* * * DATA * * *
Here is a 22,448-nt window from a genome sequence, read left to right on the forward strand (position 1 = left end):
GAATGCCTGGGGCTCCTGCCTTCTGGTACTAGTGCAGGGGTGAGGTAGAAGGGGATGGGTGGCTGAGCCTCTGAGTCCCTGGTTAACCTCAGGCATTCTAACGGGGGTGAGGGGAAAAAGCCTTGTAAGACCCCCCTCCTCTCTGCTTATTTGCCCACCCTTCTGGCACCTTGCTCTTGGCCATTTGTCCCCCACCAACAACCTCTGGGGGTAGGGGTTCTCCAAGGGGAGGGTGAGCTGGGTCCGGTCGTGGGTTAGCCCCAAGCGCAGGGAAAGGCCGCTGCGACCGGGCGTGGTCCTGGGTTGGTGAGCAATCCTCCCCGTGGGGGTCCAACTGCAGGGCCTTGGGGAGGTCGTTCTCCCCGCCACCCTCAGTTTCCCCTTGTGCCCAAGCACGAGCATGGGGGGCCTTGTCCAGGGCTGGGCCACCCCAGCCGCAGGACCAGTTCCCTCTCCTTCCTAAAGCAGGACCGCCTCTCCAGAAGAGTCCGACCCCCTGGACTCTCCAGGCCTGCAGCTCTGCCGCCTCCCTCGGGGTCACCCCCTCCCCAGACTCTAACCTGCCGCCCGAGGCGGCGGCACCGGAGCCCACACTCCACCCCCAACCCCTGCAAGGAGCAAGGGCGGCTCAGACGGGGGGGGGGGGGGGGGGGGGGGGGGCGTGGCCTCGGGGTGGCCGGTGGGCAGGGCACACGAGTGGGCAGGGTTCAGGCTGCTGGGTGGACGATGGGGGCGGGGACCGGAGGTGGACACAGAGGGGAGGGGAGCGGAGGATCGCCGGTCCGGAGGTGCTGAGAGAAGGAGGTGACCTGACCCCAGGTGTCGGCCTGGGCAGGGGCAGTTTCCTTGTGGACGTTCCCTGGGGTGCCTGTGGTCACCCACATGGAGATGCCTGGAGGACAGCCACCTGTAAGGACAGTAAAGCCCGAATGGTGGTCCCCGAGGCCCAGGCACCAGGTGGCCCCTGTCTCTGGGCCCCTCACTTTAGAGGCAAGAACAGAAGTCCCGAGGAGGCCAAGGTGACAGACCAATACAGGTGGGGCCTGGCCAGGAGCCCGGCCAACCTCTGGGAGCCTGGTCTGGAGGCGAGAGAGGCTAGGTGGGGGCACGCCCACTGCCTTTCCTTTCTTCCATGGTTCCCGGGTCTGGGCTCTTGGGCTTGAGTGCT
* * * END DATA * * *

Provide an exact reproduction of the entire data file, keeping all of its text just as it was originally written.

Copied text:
Here is a 22,448-nt window from a genome sequence, read left to right on the forward strand (position 1 = left end):
GAATGCCTGGGGCTCCTGCCTTCTGGTACTAGTGCAGGGGTGAGGTAGAAGGGGATGGGTGGCTGAGCCTCTGAGTCCCTGGTTAACCTCAGGCATTCTAACGGGGGTGAGGGGAAAAAGCCTTGTAAGACCCCCCTCCTCTCTGCTTATTTGCCCACCCTTCTGGCACCTTGCTCTTGGCCATTTGTCCCCCACCAACAACCTCTGGGGGTAGGGGTTCTCCAAGGGGAGGGTGAGCTGGGTCCGGTCGTGGGTTAGCCCCAAGCGCAGGGAAAGGCCGCTGCGACCGGGCGTGGTCCTGGGTTGGTGAGCAATCCTCCCCGTGGGGGTCCAACTGCAGGGCCTTGGGGAGGTCGTTCTCCCCGCCACCCTCAGTTTCCCCTTGTGCCCAAGCACGAGCATGGGGGGCCTTGTCCAGGGCTGGGCCACCCCAGCCGCAGGACCAGTTCCCTCTCCTTCCTAAAGCAGGACCGCCTCTCCAGAAGAGTCCGACCCCCTGGACTCTCCAGGCCTGCAGCTCTGCCGCCTCCCTCGGGGTCACCCCCTCCCCAGACTCTAACCTGCCGCCCGAGGCGGCGGCACCGGAGCCCACACTCCACCCCCAACCCCTGCAAGGAGCAAGGGCGGCTCAGACGGGGGGGGGGGGGGGGGGGGGGGGGGCGTGGCCTCGGGGTGGCCGGTGGGCAGGGCACACGAGTGGGCAGGGTTCAGGCTGCTGGGTGGACGATGGGGGCGGGGACCGGAGGTGGACACAGAGGGGAGGGGAGCGGAGGATCGCCGGTCCGGAGGTGCTGAGAGAAGGAGGTGACCTGACCCCAGGTGTCGGCCTGGGCAGGGGCAGTTTCCTTGTGGACGTTCCCTGGGGTGCCTGTGGTCACCCACATGGAGATGCCTGGAGGACAGCCACCTGTAAGGACAGTAAAGCCCGAATGGTGGTCCCCGAGGCCCAGGCACCAGGTGGCCCCTGTCTCTGGGCCCCTCACTTTAGAGGCAAGAACAGAAGTCCCGAGGAGGCCAAGGTGACAGACCAATACAGGTGGGGCCTGGCCAGGAGCCCGGCCAACCTCTGGGAGCCTGGTCTGGAGGCGAGAGAGGCTAGGTGGGGGCACGCCCACTGCCTTTCCTTTCTTCCATGGTTCCCGGGTCTGGGCTCTTGGGCTTGAGTGCT